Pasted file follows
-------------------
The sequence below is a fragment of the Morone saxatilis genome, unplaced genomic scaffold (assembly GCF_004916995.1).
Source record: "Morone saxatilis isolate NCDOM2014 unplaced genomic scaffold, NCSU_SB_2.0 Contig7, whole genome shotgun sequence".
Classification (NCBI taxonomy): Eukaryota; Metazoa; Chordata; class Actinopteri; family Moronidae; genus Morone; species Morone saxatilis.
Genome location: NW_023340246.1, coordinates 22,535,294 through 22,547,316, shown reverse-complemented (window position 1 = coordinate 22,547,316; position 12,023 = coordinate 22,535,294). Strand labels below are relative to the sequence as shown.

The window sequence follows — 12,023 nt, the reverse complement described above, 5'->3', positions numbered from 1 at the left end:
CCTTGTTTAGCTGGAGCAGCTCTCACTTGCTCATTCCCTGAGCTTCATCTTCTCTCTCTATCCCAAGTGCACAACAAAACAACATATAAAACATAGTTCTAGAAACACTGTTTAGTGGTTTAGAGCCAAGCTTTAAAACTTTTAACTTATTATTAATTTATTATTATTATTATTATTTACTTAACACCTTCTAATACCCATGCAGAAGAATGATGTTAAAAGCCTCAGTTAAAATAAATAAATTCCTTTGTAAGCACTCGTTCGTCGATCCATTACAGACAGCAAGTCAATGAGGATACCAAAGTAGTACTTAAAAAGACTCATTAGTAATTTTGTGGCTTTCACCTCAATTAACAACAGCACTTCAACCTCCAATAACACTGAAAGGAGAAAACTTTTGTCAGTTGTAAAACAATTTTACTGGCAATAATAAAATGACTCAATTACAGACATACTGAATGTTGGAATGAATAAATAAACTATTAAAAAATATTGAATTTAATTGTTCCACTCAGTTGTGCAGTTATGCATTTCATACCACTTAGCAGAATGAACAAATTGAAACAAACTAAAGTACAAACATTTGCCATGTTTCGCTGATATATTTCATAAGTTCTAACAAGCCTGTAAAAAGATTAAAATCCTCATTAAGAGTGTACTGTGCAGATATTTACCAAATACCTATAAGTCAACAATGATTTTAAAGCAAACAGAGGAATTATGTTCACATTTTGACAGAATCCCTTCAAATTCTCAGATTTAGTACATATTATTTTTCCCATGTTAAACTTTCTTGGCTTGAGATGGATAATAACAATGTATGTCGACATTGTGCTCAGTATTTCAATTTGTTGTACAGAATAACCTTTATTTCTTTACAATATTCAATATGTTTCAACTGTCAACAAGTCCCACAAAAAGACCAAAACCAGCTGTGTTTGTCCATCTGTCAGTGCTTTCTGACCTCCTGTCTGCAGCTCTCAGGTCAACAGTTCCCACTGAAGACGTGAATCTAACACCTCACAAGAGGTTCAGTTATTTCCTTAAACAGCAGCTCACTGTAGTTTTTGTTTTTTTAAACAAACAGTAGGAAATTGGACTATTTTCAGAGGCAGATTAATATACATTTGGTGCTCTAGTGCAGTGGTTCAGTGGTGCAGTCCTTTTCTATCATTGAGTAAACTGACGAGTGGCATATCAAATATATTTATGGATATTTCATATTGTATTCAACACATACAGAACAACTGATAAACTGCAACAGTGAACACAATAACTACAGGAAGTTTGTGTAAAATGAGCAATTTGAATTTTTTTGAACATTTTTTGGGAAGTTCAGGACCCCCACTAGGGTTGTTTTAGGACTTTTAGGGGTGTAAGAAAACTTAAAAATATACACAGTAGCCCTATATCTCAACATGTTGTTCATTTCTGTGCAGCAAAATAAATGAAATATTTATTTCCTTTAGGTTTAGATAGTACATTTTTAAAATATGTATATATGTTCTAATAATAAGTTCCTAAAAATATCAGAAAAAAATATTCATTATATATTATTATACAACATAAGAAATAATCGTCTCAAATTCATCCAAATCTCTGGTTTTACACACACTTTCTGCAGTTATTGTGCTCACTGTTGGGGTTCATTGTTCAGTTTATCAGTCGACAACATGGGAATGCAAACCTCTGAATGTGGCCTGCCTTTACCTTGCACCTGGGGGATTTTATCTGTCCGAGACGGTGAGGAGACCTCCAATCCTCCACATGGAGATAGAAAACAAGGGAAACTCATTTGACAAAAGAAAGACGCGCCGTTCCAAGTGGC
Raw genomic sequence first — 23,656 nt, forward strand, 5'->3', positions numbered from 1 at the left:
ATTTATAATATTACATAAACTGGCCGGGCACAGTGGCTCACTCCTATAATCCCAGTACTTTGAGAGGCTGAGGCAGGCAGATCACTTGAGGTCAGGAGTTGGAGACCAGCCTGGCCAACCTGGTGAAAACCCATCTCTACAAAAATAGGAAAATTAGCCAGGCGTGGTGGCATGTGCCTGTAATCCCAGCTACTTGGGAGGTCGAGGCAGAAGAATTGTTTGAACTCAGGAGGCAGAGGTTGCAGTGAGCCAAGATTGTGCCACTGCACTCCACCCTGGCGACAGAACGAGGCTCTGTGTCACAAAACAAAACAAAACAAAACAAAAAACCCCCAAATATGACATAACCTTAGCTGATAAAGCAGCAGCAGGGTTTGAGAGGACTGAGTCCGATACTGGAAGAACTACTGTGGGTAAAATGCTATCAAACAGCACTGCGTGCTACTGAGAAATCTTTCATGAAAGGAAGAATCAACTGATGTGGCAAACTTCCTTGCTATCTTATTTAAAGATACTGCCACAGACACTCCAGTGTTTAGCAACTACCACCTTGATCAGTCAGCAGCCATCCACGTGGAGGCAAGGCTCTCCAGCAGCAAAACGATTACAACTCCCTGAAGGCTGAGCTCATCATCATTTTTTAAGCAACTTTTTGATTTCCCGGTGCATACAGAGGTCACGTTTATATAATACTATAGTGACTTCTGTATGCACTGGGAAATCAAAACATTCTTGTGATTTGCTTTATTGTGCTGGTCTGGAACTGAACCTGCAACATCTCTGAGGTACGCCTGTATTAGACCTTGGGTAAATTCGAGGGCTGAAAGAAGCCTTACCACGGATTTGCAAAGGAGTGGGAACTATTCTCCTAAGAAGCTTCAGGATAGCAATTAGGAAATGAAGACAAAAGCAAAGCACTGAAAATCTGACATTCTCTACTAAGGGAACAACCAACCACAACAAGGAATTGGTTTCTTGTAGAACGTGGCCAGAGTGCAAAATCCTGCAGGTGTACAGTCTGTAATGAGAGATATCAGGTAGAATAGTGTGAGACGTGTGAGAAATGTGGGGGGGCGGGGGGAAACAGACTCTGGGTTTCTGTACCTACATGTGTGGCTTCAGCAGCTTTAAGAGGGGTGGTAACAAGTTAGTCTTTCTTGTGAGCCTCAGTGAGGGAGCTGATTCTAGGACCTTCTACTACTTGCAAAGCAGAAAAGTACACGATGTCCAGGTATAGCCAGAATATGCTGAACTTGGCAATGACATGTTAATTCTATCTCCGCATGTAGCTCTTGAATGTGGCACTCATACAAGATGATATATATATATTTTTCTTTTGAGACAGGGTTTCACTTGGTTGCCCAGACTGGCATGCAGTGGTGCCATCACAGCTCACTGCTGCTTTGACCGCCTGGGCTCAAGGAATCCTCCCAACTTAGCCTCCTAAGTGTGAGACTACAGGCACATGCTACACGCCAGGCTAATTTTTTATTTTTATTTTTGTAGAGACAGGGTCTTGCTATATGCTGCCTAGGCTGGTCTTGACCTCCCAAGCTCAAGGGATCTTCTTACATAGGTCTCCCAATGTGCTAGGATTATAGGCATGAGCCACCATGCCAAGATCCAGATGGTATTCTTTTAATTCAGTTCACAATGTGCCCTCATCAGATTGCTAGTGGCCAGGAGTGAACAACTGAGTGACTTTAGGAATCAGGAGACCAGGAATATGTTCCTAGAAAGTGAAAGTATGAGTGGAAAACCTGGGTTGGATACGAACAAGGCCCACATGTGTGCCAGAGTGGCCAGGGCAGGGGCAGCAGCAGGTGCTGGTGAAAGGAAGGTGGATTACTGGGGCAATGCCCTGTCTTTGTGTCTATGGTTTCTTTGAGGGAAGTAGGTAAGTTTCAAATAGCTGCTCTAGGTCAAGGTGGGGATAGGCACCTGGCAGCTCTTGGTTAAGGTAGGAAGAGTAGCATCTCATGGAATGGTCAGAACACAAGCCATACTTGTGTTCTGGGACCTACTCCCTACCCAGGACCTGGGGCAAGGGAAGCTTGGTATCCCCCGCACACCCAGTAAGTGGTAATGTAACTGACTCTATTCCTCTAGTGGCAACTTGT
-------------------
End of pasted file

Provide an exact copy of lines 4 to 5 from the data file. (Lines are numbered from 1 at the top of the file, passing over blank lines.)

Genome location: NW_023340246.1, coordinates 22,535,294 through 22,547,316, shown reverse-complemented (window position 1 = coordinate 22,547,316; position 12,023 = coordinate 22,535,294). Strand labels below are relative to the sequence as shown.

The window sequence follows — 12,023 nt, the reverse complement described above, 5'->3', positions numbered from 1 at the left end: